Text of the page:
Top 5 tips for keeping your brain young as you get older

Posted in: Blog | 24 Jan 2018

There might not be much you can do about those crow’s feet, grey hairs or that thinning hairline, but there’s plenty you can be doing to keep your brain as sharp as a tack. A healthy body is the start to a healthy mind as it’s easy to forget, they’re part of the same system. On top of physical exercise, there’s a whole host of other activities you can combine in your own time to keep your mind fresh.

Playing games and puzzles

Whether it’s a game of chess or firing up a PlayStation/Xbox, there’s plenty of evidence that games, particularly those that involve problem solving, are great for strengthening your cognitive muscles. Puzzles, brainteasers and crossword are also a great idea so break out that sudoku book whenever you get a chance. Even the perennial favourite Tetris has been proven to increase gray matter in the brain.

Learning to dance

Sure, you know how to dance already (eye roll), but that’s no reason you can’t add a few more steps into your dancefloor arsenal. The mental challenge of learning coordinated dance steps, combined with the physical exercise itself is a proven winner in lowering your risks of dementia. One US study found that elderly people who took up dancing lowered their risk of dementia by 75%.

Play an instrument

If you like music, you’re probably liking this list already. If you aren’t the dancing type, that doesn’t mean you can’t get involved with music, as learning a musical instrument has been proven to provide great benefits for your brain. Whether you learn to play a harp or a ukulele, it doesn’t matter. Studies have shown that learning an instrument over a number of years significantly boosts your memory in later life.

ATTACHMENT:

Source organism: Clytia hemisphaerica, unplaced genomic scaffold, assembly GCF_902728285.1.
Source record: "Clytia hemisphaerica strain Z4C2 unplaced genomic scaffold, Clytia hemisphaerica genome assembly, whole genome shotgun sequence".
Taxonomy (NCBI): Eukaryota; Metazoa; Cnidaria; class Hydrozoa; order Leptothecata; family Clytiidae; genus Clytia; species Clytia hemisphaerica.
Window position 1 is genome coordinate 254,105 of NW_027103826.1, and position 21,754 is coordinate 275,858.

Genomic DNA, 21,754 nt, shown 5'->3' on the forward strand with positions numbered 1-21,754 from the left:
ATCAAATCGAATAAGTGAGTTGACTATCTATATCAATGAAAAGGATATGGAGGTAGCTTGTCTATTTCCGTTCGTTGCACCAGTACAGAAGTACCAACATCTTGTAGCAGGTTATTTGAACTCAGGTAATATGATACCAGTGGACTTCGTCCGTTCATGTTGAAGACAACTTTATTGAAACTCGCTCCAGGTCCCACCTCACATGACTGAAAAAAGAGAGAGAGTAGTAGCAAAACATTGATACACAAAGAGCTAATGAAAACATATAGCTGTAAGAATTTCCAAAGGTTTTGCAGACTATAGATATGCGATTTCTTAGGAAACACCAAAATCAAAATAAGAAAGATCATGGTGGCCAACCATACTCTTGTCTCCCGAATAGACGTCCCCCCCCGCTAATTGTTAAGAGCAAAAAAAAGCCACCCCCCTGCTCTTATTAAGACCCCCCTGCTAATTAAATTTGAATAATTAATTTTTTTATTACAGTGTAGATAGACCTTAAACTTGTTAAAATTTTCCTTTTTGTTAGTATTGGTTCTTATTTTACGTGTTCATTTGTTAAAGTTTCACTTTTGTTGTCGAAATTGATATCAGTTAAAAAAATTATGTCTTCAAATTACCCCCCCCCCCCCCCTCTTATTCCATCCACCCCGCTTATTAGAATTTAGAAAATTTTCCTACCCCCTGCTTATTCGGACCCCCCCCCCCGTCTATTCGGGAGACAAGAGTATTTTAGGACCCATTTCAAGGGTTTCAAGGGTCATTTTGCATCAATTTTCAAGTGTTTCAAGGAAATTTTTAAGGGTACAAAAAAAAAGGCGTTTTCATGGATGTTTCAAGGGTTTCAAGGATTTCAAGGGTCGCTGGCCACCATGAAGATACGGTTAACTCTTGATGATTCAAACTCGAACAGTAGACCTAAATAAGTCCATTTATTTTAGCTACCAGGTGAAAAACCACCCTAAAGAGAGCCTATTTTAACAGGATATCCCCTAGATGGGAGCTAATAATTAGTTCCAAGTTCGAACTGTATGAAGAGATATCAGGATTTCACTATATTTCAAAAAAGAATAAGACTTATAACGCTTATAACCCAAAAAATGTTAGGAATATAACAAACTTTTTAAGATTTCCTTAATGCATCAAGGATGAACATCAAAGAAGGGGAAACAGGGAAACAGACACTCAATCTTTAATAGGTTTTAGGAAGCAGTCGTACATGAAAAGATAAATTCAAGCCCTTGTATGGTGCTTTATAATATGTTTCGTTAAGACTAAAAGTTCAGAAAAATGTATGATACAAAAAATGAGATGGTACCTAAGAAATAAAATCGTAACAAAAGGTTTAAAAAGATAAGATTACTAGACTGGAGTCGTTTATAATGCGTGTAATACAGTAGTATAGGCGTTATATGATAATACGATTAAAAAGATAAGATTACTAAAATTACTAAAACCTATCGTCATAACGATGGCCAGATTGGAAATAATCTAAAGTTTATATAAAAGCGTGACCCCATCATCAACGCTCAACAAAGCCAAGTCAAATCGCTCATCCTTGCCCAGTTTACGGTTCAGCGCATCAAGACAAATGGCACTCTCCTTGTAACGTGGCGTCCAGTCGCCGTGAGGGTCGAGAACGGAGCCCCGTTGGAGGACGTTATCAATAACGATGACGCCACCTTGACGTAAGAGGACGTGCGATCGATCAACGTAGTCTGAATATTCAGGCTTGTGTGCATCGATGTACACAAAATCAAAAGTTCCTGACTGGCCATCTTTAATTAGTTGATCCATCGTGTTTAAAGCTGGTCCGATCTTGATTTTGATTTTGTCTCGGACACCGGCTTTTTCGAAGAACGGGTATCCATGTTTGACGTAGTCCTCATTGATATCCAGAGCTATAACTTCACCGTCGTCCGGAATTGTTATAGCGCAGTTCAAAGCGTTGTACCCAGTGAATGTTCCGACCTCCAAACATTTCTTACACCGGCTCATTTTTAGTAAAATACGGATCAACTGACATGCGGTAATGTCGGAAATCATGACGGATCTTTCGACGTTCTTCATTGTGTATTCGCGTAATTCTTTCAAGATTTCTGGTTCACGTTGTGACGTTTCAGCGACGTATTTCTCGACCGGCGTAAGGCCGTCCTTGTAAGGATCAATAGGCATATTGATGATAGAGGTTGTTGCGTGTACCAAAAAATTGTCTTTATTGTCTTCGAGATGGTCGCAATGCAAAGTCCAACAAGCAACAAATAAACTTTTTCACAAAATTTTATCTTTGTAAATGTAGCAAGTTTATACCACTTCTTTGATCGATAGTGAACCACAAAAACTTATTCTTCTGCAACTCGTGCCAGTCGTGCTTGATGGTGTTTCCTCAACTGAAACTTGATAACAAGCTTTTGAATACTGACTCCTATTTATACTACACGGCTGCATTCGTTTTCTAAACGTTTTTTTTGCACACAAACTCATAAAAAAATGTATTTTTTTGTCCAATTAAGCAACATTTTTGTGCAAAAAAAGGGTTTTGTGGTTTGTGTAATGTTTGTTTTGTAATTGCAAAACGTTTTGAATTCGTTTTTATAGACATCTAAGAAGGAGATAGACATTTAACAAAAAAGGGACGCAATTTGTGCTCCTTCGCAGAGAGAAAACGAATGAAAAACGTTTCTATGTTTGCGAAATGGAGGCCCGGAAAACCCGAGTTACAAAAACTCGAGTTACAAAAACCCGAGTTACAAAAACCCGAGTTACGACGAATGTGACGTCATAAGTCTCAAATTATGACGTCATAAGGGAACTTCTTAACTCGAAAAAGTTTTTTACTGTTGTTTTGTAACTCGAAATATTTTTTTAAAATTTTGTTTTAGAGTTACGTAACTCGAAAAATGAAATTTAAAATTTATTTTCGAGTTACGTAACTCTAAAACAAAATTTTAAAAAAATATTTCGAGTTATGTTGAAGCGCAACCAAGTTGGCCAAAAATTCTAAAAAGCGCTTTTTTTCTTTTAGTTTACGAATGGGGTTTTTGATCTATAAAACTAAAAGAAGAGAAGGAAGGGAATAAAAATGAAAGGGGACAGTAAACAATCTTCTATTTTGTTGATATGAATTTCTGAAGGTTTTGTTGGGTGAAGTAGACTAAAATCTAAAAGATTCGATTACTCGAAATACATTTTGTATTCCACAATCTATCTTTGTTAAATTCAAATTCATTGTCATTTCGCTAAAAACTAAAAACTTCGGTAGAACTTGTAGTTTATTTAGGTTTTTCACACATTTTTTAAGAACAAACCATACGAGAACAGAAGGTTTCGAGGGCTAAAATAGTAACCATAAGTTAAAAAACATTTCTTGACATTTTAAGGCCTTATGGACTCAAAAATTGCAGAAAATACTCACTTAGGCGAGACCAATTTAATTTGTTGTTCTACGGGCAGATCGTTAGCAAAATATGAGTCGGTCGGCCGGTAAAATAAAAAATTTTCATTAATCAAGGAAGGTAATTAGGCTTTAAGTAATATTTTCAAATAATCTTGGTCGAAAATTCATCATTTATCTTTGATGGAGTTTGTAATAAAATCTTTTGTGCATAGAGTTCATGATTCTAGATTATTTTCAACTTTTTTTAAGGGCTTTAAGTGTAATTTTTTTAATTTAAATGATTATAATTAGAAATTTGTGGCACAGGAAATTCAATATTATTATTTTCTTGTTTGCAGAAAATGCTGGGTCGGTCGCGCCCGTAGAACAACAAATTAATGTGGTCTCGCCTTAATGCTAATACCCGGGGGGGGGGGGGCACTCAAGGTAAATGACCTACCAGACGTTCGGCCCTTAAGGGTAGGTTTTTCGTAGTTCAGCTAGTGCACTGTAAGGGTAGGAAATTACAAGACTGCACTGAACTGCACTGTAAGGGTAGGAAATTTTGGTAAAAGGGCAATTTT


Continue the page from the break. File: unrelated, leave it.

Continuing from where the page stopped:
Learn another language

Not just for impressing your friends and ordering food, learning another language can also play a vital role in delaying the onset of dementia. Research has shown that people who speak two or more languages developed dementia an average of four years later than people who only spoke one language. People who speak two languages have also shown to be better at multitasking and paying attention in their later years.

Read quality over quantity

In today’s world of mobile phones and the internet, you can read hundreds of articles on any topic your heart desires. The problem with that is that there’s only so much information your brain can take before you’re overloading it. Experts say you’re better off reading one or two “good” articles, and taking the time to reflect on them, than you are reading dozens of articles quickly without taking the time to process them properly.

The secret overall, is to find activities that provide stimulation and a challenge for your brain, without contributing to stress. Variety is the spice of life, so mix up your daily activities so that you’re keeping your brain on its toes. While it can be tempting to want to “switch off” after a hard day/week at work, remember that the exercise you give your brain today can potentially buy you a better of quality of life in your later years.

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